Five University employees to participate in second regional writers’ festival
The second Statesboro: The Write Place event will feature five employees of Georgia Southern University, four faculty and one staff member, along with Janisse Ray, environmentalist and New York Times best-selling author. The three-day festival, which celebrates the region’s best-known and emerging authors, is the largest of its kind in southeast Georgia. Festivities begin with a reading by the featured authors on Thursday, Nov. 1, at 7:00 p.m. at Statesboro’s Emma Kelly Theater in the Averitt Center for the Arts. Other festival events include an open-mic reading for writers on Friday evening and three writers’ workshops on Saturday. All events are free and open to the public.
Stephanie Tames is the communications coordinator for the University’s College of Education. Tames has been a freelance writer throughout her career as a journalist and essayist, and will share stories from her upcoming memoir about her father, George Tames, who photographed presidents from Franklin Roosevelt to George H.W. Bush for The New York Times. Tames has had essays published in The Washington Post, The Nature Conservancy Magazine, Salon and Parenting. She has served as a commentator and essayist for Georgia Public Broadcasting and has had pieces published in the Atlanta Journal-Constitution, Good Food and Diversions.
“I’m thrilled to be included among the very fine writers in the 2012 Write Place,” Tames said. “I was involved many years ago with a group called The Evening Muse that sponsored open-mic readings in Statesboro. I was always so pleased by the number of people who turned out to read their work or just to listen and appreciate the work of others. I think The Write Place picks up and expands on that early movement, and is proof that Statesboro not only has a vibrant and varied writing community but also appreciates and supports writers.”
University faculty members joining Tames for The Write Place include Dr. David Dudley, chair of the Department of Literature and Philosophy; Dr. Laura Valeri, associate professor in the Department of Writing and Linguistics; Emma Bolden and Jared Sexton, both assistant professors in the Department of Writing and Linguistics.
Dudley will read from his novel, Caleb’s Wars, an acclaimed coming-of-age story about growing up black on the World War II home-front in segregated Georgia. Dudley has focused his scholarship and teaching on African-American literature. Before earning a Ph.D. in English literature from Louisiana State University, he earned a Master of Divinity degree from Concordia Seminary and served for 10 years as a Lutheran preacher.
Valeri, praised by Booklist for her “fearless display of raw emotion,” will read from her award-winning collection of short stories, The Kind of Things Saints Do, among five winners of the Stephen F. Austin Fiction Prize and an honorable mention for the Leapfrog Press Literary Prize, and from her forthcoming collection, Safe in Your Head.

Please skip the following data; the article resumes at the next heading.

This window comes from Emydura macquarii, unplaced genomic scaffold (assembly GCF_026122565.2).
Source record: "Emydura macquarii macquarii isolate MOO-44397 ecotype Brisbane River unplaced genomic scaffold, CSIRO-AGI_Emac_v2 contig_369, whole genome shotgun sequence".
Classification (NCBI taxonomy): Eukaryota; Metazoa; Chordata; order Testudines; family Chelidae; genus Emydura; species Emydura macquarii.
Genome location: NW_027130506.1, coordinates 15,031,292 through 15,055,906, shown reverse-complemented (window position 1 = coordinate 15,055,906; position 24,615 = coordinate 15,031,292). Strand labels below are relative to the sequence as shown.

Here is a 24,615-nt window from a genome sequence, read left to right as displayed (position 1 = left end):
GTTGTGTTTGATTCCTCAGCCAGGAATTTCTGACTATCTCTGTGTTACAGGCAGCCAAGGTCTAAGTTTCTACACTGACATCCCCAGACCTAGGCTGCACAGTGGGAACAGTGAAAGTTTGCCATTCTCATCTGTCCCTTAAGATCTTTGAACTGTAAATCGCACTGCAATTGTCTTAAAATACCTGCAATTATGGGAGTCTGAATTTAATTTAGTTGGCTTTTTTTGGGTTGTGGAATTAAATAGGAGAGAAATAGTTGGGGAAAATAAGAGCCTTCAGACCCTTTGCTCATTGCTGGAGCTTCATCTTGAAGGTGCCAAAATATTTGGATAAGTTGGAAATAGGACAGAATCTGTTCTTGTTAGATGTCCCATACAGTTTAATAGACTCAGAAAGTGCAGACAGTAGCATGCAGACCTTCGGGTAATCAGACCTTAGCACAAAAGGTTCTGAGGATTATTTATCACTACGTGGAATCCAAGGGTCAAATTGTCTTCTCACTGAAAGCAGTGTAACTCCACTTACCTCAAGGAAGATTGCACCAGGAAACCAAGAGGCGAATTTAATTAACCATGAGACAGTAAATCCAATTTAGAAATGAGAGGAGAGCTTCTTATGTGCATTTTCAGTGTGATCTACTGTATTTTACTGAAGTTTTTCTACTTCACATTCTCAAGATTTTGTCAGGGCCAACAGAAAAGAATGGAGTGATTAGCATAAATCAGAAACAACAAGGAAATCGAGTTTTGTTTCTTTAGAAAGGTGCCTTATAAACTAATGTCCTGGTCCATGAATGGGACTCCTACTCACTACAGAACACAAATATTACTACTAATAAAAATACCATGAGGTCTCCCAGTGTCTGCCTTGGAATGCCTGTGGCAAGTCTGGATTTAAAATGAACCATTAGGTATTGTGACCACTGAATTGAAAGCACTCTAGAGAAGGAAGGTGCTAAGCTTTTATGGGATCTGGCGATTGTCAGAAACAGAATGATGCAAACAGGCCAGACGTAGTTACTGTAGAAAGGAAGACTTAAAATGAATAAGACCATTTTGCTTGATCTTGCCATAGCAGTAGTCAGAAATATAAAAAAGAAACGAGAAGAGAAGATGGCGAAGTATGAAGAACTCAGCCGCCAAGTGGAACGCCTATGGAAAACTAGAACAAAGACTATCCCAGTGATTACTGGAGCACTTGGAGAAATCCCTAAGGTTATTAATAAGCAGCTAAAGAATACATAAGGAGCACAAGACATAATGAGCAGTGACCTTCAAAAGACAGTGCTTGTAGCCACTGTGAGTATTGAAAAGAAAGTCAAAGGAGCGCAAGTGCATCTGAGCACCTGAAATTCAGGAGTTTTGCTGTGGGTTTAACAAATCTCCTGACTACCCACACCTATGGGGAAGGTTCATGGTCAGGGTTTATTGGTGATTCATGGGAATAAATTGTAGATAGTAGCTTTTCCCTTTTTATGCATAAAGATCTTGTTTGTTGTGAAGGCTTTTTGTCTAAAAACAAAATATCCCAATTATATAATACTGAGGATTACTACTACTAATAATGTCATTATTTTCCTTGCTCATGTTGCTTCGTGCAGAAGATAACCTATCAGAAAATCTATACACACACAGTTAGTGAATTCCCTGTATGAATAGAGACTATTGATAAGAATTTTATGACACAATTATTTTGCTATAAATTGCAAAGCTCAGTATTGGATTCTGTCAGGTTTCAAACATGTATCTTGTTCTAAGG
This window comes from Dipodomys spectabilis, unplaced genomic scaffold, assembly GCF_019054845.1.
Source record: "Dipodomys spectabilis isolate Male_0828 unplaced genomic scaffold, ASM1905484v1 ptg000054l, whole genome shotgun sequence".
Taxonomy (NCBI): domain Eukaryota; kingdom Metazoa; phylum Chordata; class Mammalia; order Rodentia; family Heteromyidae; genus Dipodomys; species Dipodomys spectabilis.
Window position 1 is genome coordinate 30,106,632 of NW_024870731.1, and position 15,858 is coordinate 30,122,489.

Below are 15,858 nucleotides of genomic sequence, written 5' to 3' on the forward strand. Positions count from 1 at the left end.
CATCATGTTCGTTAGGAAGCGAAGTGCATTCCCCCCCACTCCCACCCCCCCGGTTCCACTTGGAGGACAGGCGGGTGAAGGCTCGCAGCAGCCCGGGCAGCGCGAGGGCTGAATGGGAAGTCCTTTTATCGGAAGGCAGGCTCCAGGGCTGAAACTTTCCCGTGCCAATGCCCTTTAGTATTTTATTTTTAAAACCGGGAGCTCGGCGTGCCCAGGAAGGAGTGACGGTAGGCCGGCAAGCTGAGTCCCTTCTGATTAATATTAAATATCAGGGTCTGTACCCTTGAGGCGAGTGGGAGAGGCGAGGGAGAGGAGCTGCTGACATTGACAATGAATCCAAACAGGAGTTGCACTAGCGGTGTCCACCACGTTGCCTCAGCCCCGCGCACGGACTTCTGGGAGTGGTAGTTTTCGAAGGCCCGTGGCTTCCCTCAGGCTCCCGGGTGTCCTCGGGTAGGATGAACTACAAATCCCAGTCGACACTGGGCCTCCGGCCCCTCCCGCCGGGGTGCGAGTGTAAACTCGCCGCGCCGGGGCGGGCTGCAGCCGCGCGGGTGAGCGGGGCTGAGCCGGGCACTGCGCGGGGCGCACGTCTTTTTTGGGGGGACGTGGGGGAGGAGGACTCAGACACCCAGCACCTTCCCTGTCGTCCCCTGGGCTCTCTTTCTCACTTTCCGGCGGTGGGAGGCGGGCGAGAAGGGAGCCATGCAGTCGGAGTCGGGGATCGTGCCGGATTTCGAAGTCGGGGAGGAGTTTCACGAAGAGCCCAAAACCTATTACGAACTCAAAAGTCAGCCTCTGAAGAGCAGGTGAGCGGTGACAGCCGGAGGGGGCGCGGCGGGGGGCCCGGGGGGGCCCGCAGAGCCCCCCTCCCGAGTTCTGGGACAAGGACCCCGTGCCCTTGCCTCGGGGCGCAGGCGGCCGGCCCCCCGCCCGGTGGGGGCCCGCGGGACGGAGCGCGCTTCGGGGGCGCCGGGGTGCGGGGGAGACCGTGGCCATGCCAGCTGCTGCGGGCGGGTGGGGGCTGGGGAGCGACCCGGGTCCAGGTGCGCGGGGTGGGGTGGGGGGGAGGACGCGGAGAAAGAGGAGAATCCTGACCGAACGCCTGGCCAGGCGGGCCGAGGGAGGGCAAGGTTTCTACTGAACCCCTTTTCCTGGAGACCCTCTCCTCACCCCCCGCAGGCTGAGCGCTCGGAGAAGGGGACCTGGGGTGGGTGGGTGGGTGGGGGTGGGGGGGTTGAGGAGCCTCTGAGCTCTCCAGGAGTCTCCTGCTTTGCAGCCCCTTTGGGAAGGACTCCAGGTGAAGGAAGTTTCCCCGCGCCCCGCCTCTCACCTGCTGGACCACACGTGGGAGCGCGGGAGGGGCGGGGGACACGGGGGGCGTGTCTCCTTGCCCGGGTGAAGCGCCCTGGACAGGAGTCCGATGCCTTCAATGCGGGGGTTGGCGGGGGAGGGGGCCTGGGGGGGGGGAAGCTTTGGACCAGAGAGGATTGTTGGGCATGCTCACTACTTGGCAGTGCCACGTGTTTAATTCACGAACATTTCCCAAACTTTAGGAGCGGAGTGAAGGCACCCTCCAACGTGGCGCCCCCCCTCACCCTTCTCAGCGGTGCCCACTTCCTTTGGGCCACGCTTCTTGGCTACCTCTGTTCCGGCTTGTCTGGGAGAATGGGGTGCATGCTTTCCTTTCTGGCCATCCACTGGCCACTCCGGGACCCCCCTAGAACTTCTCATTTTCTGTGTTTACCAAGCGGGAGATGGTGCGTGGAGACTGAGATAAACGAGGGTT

“I am grateful to Statesboro for nurturing its community of writers and delighted to be reading with such talented writers and friends,” Valeri said.
Bolden, an award-winning poet, will present readings from a series of poems she wrote this year through The Grind, a poem-or-something-a-day challenge organized by one of her friends. During The Grind, participants are assigned to a group and must e-mail a finished piece – either a new poem or a revision – to group members every day.
“I spent six months in The Grind this year and it taught me a great deal,” she said. “I learned how important writing is in my life, and I learned how I write to understand my life. I’m excited to be able to share this experience with the audience at The Write Place festival – and I’m excited to hear what others have learned and lived and written, too.”
Jared Sexton, whose fiction has been published in a variety of national magazines, will offer work from his new short story collection, An End to All Things, which was a finalist for the 2010 New American Fiction Prize.
Joining the panel from Georgia Southern, Ray, best known for her acclaimed Ecology of a Cracker Childhood, will be reading from The Seed Underground: A Growing Revolution to Save Food. The book has been profiled in The Atlanta Journal Constitution, and Publisher’s Weekly calls it, “intimate, poetically conversational.”
The “Open Mic” Coffeehouse Reading will take place Friday, Nov. 2, at 7 p.m. at the Georgia Southern University City Campus, in downtown Statesboro, and is hosted by the Georgia Southern University Department of Writing and Linguistics. Everyone is invited to participate by reading original prose or poetry or work by a favorite author.
On Saturday, Nov. 3, there will be three writing workshops open to writers of all levels. Ray will lead a memoir-writing program at 8:30 a.m. at the Statesboro Public Library; Sarah Domet, noted author of 90 Days to Your Novel will lead a step-by-step guide at 10 a.m. at The Statesboro Inn; and Mary Ann Anderson, award-winning travel writer, will facilitate a session on working as a professional at 11:30 a.m. at the Statesboro Inn. Though the workshops are free, space is limited. Reservations are required and can be made by calling the Statesboro Convention and Visitors Bureau at 912-489-1869 or emailing firstname.lastname@example.org.
Statesboro: The Write Place is a joint event of the Georgia Southern University Department of Writing and Linguistics, Statesboro Magazine, the Averitt Center for the Arts and the Statesboro Convention and Visitors Bureau. Contributing sponsors include the Downtown Statesboro Development Authority, Books-A-Million, the Statesboro Holiday Inn, the Statesboro-Bulloch County Friends of the Library, the Statesboro Comfort Inn and The Lilly Group.
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